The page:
Of course, we all want to put our bonsais in beautiful pots that show off the uniqueness of our little trees.
And you can definitely get a nice-looking container without breaking the bank, especially if you buy from a country like China.
But, of course, price and look aren’t everything.
So, functionally, what sort of pot do you want to get for your bonsai?
You can use almost any small container with drainage holes.
But, you do need to think about how big you want your tree to get as well as the shape of the tree when choosing a pot.
Overall, though, a bonsai pot needs to be small enough to restrict the tree’s growth but large enough to provide it with water and nutrients.
In this article, we’ll look at what size pot you should get and other aspects of the perfect bonsai pot.
How Big Should a Bonsai Container Be?
Certainly, you need to think carefully about container size.
But unfortunately, there is no hard, fixed rule that says what size a bonsai container should be.
The best rule of thumb, though, when it comes to depth is that the pot should be no deeper than the diameter of the tree’s trunk, just above the soil level.
The greatest diameter when it comes to your container is also relatively simple to figure out.
If you have a rectangular or oval pot, the diameter should be about two-thirds of the tree’s height.
If you have a circular pot, on the other hand, the diameter should be one-third the height of the tree.
Other factors to remember when looking for the right pot include:
- Trees with a vast canopy may need a broader and shallower pot.
- Bonsais with unusually thick trunks will need a deeper and narrower container.
- Trees with fast-growing root systems and bonsais that produce fruits should have deeper pots.
- Slow-growing trees will often cope better with smaller, shallower pots because they keep their size restricted.
However, remember that these rules are only a guideline to help you find a container that is approximately suitable for the plant you wish to grow.
It’s worth noting that many people do break these rules when choosing a suitable container for their bonsai trees.
But, it’s essential to do so consciously and intentionally, rather than “just because” you feel like it.
You must still keep the container approximately the right size, or your bonsai will either die or outgrow its container.
Can a Bonsai Container Be too Large?
A bonsai container can undoubtedly be too large.
If you give your tree’s roots too much space, it will grow quickly and may try to break out of the pot.
Fast growth can be harmful to the bonsai’s overall growth arc and may leave your tree struggling when you restrict its growth in the future.
Also, if you don’t restrict the tree’s growth at all, it will soon outgrow the size of a bonsai.
Additionally, your tree could end up rootbound, forcing its roots back in over themselves, which will make it much harder for the tree to keep putting out healthy roots as it grows.
It’s also easy to end up with too much water in the lower parts of the soil with a large pot.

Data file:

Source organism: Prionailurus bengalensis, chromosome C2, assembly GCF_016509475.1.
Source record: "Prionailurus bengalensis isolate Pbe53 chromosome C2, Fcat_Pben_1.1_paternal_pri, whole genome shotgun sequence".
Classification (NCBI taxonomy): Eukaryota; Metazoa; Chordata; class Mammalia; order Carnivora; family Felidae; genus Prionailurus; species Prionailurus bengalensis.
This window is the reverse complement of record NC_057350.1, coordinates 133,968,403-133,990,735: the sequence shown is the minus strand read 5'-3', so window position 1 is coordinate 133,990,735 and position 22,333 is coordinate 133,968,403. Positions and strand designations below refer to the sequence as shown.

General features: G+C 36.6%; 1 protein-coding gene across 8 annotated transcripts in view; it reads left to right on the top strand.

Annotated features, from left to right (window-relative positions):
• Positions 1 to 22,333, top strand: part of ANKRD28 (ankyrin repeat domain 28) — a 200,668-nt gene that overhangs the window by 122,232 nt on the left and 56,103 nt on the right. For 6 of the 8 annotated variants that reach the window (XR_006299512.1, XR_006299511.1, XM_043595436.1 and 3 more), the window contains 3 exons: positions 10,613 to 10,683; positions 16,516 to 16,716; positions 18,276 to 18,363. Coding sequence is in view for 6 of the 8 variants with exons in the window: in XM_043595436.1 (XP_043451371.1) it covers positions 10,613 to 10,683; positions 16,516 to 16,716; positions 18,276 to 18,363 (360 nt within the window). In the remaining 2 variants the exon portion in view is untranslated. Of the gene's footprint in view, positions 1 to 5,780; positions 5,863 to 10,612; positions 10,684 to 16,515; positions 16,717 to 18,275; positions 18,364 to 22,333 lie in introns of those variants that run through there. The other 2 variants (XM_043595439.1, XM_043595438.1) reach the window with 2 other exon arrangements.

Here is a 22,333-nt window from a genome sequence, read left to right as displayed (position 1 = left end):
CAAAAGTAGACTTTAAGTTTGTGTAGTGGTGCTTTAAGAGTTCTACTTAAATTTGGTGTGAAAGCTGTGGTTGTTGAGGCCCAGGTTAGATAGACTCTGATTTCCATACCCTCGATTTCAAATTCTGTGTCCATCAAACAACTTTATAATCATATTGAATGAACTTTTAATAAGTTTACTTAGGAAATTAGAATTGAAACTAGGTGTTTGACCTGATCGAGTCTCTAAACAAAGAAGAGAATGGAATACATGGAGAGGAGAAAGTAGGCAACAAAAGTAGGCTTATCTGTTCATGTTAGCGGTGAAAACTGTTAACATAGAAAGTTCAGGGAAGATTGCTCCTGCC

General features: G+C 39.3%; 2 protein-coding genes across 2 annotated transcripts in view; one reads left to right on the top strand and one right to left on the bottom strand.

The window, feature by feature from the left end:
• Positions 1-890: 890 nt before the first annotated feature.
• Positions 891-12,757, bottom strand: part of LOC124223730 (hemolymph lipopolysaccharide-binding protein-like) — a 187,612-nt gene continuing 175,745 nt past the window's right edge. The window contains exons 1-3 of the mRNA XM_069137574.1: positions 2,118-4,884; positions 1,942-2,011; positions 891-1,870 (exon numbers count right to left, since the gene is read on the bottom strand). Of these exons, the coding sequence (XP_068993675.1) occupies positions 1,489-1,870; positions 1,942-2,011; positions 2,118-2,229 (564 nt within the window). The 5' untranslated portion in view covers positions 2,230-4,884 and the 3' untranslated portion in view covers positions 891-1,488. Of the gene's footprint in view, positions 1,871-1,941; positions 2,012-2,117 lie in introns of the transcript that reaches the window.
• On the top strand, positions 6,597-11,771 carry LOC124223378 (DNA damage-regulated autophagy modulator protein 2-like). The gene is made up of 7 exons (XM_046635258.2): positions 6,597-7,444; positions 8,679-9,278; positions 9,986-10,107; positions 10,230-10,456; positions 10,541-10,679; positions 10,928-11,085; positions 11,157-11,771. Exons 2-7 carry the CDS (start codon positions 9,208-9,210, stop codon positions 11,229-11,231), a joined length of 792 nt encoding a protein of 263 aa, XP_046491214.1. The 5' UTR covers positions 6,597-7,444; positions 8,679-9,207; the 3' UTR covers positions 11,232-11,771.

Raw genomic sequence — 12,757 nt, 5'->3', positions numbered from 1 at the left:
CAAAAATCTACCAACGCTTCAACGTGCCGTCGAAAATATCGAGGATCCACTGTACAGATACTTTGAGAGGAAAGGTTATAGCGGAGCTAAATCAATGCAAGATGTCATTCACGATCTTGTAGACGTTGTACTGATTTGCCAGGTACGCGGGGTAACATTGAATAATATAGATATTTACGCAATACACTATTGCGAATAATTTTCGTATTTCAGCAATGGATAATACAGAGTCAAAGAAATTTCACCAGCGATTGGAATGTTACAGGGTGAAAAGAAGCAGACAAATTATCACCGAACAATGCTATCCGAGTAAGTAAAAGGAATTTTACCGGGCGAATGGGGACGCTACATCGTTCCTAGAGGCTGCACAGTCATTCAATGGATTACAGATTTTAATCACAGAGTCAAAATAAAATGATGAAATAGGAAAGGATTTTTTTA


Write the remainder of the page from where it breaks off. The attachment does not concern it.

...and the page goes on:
And an abundance of water may cause the tree’s roots to rot because the water will stay there and cause bacterial buildup.
Large pots tend to warm up more slowly, too, resulting in slower growth because bonsai trees generally like to be warm.
Furthermore, a deep pot will have reduced airflow lower down, which isn’t ideal for the growth of the plant’s roots.
Many people think that putting their bonsai tree in a large pot is better than choosing a pot that is too small, but a large pot can be just as detrimental.
Generally, a large pot will lead to either rotten roots or poor root growth, so you should avoid it.
Can a Bonsai Container Be too Small?
A bonsai container can indeed be too small, which will harm the tree.
Overall, a pot must have enough space to provide anchorage, water, and nutrients.
If there is no room for soil or new growth in your plant’s container, it will quickly stop growing and may even die.
Thus, you must ensure that the pot has enough space for the plant’s roots, or your bonsai will have no hope of flourishing.
Typically, if you find that water is running around the edges of the container rather than penetrating the soil, it may be time to re-pot your bonsai so that the roots have more room.
How Much Bigger Should a Pot Be When Re-potting?
You can use a technique called slip-potting if you are keen to keep gently sizing your plant up.
To do this, you should choose a pot that is just a little larger than your bonsai’s current container.
But, keep in mind that this method is more work than if you choose a container that is several sizes up.
However, the split-potting technique can be better for the tree, and many nurseries use this approach.
It keeps the root growth even and doesn’t give the tree a sudden large space to fill.
Does the Pot Have to Have Drainage Holes?
Your bonsai container must have drainage holes, as they are absolutely critical to keeping the tree healthy.
Some people think that if they plant a bonsai in a pot with no drainage holes, it will not need frequent watering, but this is not a good way to grow a bonsai.
If water stays in your plant’s pot for a long time, the plant’s roots won’t get enough oxygen, and harmful bacteria may start to grow in the soil.
This bacteria will then attack the plant’s roots and quickly kill the bonsai by making the roots rot.
It’s crucial to get the right size pot for your bonsai tree.
Overall, your container must be approximately the same depth as the trunk’s diameter and no more than one-third or two-thirds of the tree’s overall height.
There are some exceptions, but using these rules should help you determine what pot size is best for your tree.
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